The MDE Writing Coach Program - OMDE 601 9041 Foundations of Distance Education & E-lea... - 0 views

    Damita's Writing Coach

EasyBib: Free Bibliography Generator - MLA, APA, Chicago citation styles - 2 views

shared by plrichards on 14 Sep 13 - Cached
    Automatic works cited and bibliography formatting for MLA, APA and Chicago/Turabian citation styles. Now supports 7th edition of MLA.
    This site helps you to develop bibliography, helpful for web citations.

Wikispaces - Campus - K-12 Education - 0 views

    • Kait Sanford
      Could use this as a place to share discussions and create an online community within the classroom. A little more professional than Edmodo so the students don't treat it like Facebook
  • Why reinvent the wheel? Turn successful wikis into templates and share best practices year after year.
  • Determine who sees content and how they use it
  • ...4 more annotations...
  • collaboration environment
  • Student Portfolios

    Each student cultivates a unique online space to showcase their best work, and teachers assess performance as it progresses.

  • Project-Based Learning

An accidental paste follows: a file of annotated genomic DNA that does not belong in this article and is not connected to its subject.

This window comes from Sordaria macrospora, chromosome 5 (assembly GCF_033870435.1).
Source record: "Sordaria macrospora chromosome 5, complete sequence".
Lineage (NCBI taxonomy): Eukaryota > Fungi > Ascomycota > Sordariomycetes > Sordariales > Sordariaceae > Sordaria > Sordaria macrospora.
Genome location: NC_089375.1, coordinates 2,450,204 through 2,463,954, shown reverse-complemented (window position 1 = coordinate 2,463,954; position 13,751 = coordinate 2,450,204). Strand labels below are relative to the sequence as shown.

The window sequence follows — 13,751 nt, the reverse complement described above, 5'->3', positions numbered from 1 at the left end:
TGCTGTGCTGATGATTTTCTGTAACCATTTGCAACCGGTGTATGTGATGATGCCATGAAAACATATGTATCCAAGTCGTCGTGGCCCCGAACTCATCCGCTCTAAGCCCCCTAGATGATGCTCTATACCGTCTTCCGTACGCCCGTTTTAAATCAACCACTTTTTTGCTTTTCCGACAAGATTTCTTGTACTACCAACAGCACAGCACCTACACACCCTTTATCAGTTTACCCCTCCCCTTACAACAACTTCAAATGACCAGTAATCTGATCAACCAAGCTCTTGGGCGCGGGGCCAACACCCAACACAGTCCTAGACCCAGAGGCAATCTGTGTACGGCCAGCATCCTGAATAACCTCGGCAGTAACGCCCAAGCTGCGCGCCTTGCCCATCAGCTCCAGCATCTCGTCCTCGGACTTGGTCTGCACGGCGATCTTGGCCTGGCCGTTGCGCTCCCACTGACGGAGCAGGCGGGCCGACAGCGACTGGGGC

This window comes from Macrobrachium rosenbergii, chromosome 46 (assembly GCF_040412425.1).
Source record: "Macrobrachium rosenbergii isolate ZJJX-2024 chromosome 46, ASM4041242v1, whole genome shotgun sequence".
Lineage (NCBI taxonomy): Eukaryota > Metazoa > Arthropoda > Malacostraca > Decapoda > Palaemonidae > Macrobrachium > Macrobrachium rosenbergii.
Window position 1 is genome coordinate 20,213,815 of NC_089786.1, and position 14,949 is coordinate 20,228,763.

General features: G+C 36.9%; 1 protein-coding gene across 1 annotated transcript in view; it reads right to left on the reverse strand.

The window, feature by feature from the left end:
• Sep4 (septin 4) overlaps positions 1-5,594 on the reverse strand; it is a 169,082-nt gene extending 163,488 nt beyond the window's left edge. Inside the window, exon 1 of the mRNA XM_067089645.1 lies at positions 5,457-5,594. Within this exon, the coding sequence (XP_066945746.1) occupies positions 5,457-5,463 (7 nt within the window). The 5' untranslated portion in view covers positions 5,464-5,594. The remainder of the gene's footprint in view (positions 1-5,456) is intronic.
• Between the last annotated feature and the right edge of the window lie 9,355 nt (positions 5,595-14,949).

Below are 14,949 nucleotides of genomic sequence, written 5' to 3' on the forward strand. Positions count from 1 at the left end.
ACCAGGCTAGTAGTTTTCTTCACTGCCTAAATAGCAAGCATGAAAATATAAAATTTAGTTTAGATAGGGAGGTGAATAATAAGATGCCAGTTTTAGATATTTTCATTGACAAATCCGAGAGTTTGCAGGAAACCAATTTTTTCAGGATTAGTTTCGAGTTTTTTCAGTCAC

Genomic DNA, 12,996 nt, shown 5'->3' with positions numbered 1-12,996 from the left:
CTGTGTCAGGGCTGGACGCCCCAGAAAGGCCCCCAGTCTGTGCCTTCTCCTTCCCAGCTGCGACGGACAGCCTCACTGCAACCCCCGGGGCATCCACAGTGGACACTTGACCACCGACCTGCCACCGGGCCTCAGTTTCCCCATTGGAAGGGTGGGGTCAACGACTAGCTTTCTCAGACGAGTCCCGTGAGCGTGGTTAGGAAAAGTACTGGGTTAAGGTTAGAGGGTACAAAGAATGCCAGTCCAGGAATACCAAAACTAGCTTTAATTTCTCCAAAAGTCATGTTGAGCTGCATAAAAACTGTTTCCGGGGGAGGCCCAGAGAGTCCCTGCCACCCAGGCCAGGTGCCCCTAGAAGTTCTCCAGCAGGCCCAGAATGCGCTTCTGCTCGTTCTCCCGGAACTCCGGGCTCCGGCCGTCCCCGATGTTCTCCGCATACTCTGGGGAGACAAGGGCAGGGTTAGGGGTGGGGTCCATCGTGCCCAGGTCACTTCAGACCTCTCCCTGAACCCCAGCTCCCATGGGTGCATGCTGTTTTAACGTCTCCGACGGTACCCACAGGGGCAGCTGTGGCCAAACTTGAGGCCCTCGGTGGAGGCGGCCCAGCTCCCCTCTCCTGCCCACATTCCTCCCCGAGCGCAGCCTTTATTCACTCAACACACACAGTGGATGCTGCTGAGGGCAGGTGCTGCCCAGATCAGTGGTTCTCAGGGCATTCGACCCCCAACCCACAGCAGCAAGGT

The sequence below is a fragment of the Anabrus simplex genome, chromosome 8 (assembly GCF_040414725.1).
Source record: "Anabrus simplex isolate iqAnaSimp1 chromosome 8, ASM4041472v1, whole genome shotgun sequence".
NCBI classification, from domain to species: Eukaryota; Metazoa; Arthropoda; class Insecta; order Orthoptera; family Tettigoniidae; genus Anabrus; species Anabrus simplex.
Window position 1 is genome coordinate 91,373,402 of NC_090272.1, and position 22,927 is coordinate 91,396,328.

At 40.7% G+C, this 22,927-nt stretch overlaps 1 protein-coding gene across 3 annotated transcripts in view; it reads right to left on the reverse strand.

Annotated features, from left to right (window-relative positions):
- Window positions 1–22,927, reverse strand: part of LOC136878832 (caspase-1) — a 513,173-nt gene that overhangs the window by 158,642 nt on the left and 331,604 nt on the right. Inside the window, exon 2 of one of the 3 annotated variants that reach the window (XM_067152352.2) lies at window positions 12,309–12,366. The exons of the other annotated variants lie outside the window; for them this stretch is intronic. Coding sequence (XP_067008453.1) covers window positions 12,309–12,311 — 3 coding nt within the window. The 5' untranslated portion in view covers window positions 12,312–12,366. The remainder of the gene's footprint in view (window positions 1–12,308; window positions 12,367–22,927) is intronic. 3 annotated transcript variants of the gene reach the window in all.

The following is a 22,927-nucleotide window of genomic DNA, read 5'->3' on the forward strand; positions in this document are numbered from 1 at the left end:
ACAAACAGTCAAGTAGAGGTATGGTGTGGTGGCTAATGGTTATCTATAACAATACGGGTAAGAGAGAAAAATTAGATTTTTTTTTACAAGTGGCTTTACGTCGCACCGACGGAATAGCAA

Student groups collaborate on projects that address real-world questions, and share their findings with a real-world audience.

  • Student Assignments

    Teachers post homework, group work, and classroom goals

    Seems like a great way to great a class site. Would work for communication and have full access. Not sure what the cost break down would be like for a district in comparison to other online environments.
    Wikis can enrich the writing classroom by providing fun ways for students to collaborate and learn from each other.
James Erbe

High Tech Reflection Strategies Make Learning Stick | Edutopia - 4 views

    Routinely asking students to ponder -- deeply and seriously -- what and how they've learned could be the "mind's strongest glue." It works for adults, too.
Dennis OConnor

Reintroducing students to Research - 5 views

    Words of wisdom from the turn of the century. 

    They are on point and still apply today. 
Carol Imani

Purdue OWL: Starting the Writing Process - 0 views

      • Topic and audience are often very intertwined and work to inform each other. Start with a broad view of your topic such as skateboarding, pollution, or the novel Jane Eyre and then try to focus or refine your topic into a concise thesis statement by thinking about your audience. Here are some questions you can ask yourself about audience: